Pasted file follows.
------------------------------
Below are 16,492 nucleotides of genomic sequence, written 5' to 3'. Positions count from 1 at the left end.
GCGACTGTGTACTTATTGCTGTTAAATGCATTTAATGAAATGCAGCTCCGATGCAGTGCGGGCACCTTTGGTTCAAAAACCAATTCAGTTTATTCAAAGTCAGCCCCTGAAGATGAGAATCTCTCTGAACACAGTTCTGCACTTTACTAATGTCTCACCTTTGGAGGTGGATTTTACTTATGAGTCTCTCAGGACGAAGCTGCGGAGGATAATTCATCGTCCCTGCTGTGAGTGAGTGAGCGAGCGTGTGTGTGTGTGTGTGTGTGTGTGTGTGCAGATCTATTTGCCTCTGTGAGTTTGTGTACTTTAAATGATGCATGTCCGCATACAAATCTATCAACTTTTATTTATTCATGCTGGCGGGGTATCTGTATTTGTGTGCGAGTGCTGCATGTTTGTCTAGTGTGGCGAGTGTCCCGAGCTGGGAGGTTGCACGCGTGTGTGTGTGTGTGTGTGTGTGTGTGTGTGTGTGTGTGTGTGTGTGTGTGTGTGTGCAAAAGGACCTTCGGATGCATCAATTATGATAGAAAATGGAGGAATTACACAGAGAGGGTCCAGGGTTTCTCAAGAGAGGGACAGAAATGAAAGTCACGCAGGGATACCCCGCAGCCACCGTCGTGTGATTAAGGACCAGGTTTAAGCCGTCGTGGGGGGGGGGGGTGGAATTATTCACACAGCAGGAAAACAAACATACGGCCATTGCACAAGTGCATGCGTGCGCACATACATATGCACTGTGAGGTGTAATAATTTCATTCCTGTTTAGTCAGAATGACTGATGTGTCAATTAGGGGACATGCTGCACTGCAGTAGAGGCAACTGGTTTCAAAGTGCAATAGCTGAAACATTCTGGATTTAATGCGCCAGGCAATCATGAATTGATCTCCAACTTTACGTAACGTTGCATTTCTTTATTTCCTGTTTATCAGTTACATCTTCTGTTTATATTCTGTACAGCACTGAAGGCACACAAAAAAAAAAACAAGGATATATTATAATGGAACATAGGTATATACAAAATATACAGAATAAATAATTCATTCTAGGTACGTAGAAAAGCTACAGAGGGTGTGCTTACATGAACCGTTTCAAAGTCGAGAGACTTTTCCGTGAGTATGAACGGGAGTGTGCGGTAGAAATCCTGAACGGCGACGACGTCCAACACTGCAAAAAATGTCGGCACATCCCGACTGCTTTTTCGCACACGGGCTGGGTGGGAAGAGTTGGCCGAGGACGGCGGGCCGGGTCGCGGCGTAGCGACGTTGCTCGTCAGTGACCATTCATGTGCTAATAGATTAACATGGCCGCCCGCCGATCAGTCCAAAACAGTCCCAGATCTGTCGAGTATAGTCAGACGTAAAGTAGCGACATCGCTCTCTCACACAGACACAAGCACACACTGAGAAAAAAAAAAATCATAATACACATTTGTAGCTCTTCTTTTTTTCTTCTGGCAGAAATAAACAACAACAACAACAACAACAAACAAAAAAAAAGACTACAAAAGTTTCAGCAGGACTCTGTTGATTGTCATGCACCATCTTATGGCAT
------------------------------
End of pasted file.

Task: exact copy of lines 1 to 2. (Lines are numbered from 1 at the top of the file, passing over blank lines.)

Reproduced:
Below are 16,492 nucleotides of genomic sequence, written 5' to 3'. Positions count from 1 at the left end.
GCGACTGTGTACTTATTGCTGTTAAATGCATTTAATGAAATGCAGCTCCGATGCAGTGCGGGCACCTTTGGTTCAAAAACCAATTCAGTTTATTCAAAGTCAGCCCCTGAAGATGAGAATCTCTCTGAACACAGTTCTGCACTTTACTAATGTCTCACCTTTGGAGGTGGATTTTACTTATGAGTCTCTCAGGACGAAGCTGCGGAGGATAATTCATCGTCCCTGCTGTGAGTGAGTGAGCGAGCGTGTGTGTGTGTGTGTGTGTGTGTGTGTGCAGATCTATTTGCCTCTGTGAGTTTGTGTACTTTAAATGATGCATGTCCGCATACAAATCTATCAACTTTTATTTATTCATGCTGGCGGGGTATCTGTATTTGTGTGCGAGTGCTGCATGTTTGTCTAGTGTGGCGAGTGTCCCGAGCTGGGAGGTTGCACGCGTGTGTGTGTGTGTGTGTGTGTGTGTGTGTGTGTGTGTGTGTGTGTGTGTGTGTGTGCAAAAGGACCTTCGGATGCATCAATTATGATAGAAAATGGAGGAATTACACAGAGAGGGTCCAGGGTTTCTCAAGAGAGGGACAGAAATGAAAGTCACGCAGGGATACCCCGCAGCCACCGTCGTGTGATTAAGGACCAGGTTTAAGCCGTCGTGGGGGGGGGGGGTGGAATTATTCACACAGCAGGAAAACAAACATACGGCCATTGCACAAGTGCATGCGTGCGCACATACATATGCACTGTGAGGTGTAATAATTTCATTCCTGTTTAGTCAGAATGACTGATGTGTCAATTAGGGGACATGCTGCACTGCAGTAGAGGCAACTGGTTTCAAAGTGCAATAGCTGAAACATTCTGGATTTAATGCGCCAGGCAATCATGAATTGATCTCCAACTTTACGTAACGTTGCATTTCTTTATTTCCTGTTTATCAGTTACATCTTCTGTTTATATTCTGTACAGCACTGAAGGCACACAAAAAAAAAAACAAGGATATATTATAATGGAACATAGGTATATACAAAATATACAGAATAAATAATTCATTCTAGGTACGTAGAAAAGCTACAGAGGGTGTGCTTACATGAACCGTTTCAAAGTCGAGAGACTTTTCCGTGAGTATGAACGGGAGTGTGCGGTAGAAATCCTGAACGGCGACGACGTCCAACACTGCAAAAAATGTCGGCACATCCCGACTGCTTTTTCGCACACGGGCTGGGTGGGAAGAGTTGGCCGAGGACGGCGGGCCGGGTCGCGGCGTAGCGACGTTGCTCGTCAGTGACCATTCATGTGCTAATAGATTAACATGGCCGCCCGCCGATCAGTCCAAAACAGTCCCAGATCTGTCGAGTATAGTCAGACGTAAAGTAGCGACATCGCTCTCTCACACAGACACAAGCACACACTGAGAAAAAAAAAAATCATAATACACATTTGTAGCTCTTCTTTTTTTCTTCTGGCAGAAATAAACAACAACAACAACAACAACAAACAAAAAAAAAGACTACAAAAGTTTCAGCAGGACTCTGTTGATTGTCATGCACCATCTTATGGCAT